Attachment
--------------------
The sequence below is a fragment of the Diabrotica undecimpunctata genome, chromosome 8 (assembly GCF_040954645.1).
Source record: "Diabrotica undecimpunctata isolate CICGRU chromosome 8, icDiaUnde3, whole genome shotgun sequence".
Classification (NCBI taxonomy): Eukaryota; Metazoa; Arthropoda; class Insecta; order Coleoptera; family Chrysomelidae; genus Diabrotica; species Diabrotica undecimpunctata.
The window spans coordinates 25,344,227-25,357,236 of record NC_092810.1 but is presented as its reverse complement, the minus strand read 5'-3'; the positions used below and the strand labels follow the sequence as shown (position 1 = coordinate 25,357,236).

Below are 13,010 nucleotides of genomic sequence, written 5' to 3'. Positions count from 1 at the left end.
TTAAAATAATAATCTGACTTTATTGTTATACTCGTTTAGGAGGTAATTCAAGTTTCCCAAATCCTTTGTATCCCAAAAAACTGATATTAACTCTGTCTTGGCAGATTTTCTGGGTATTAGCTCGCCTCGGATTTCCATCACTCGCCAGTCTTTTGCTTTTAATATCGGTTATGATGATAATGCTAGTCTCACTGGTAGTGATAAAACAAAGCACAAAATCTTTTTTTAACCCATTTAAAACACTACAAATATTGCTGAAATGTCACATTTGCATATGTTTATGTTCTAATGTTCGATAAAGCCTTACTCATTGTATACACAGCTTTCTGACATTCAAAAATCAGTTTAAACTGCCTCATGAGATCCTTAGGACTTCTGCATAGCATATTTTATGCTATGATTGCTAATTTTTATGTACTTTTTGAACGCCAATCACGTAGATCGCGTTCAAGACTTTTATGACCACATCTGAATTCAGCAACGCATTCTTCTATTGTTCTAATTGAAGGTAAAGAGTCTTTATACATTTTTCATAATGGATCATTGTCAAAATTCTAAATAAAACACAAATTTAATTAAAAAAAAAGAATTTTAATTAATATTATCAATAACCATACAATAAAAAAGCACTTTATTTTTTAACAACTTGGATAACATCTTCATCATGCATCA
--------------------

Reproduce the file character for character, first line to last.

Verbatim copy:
The sequence below is a fragment of the Diabrotica undecimpunctata genome, chromosome 8 (assembly GCF_040954645.1).
Source record: "Diabrotica undecimpunctata isolate CICGRU chromosome 8, icDiaUnde3, whole genome shotgun sequence".
Classification (NCBI taxonomy): Eukaryota; Metazoa; Arthropoda; class Insecta; order Coleoptera; family Chrysomelidae; genus Diabrotica; species Diabrotica undecimpunctata.
The window spans coordinates 25,344,227-25,357,236 of record NC_092810.1 but is presented as its reverse complement, the minus strand read 5'-3'; the positions used below and the strand labels follow the sequence as shown (position 1 = coordinate 25,357,236).

Below are 13,010 nucleotides of genomic sequence, written 5' to 3'. Positions count from 1 at the left end.
TTAAAATAATAATCTGACTTTATTGTTATACTCGTTTAGGAGGTAATTCAAGTTTCCCAAATCCTTTGTATCCCAAAAAACTGATATTAACTCTGTCTTGGCAGATTTTCTGGGTATTAGCTCGCCTCGGATTTCCATCACTCGCCAGTCTTTTGCTTTTAATATCGGTTATGATGATAATGCTAGTCTCACTGGTAGTGATAAAACAAAGCACAAAATCTTTTTTTAACCCATTTAAAACACTACAAATATTGCTGAAATGTCACATTTGCATATGTTTATGTTCTAATGTTCGATAAAGCCTTACTCATTGTATACACAGCTTTCTGACATTCAAAAATCAGTTTAAACTGCCTCATGAGATCCTTAGGACTTCTGCATAGCATATTTTATGCTATGATTGCTAATTTTTATGTACTTTTTGAACGCCAATCACGTAGATCGCGTTCAAGACTTTTATGACCACATCTGAATTCAGCAACGCATTCTTCTATTGTTCTAATTGAAGGTAAAGAGTCTTTATACATTTTTCATAATGGATCATTGTCAAAATTCTAAATAAAACACAAATTTAATTAAAAAAAAAGAATTTTAATTAATATTATCAATAACCATACAATAAAAAAGCACTTTATTTTTTAACAACTTGGATAACATCTTCATCATGCATCA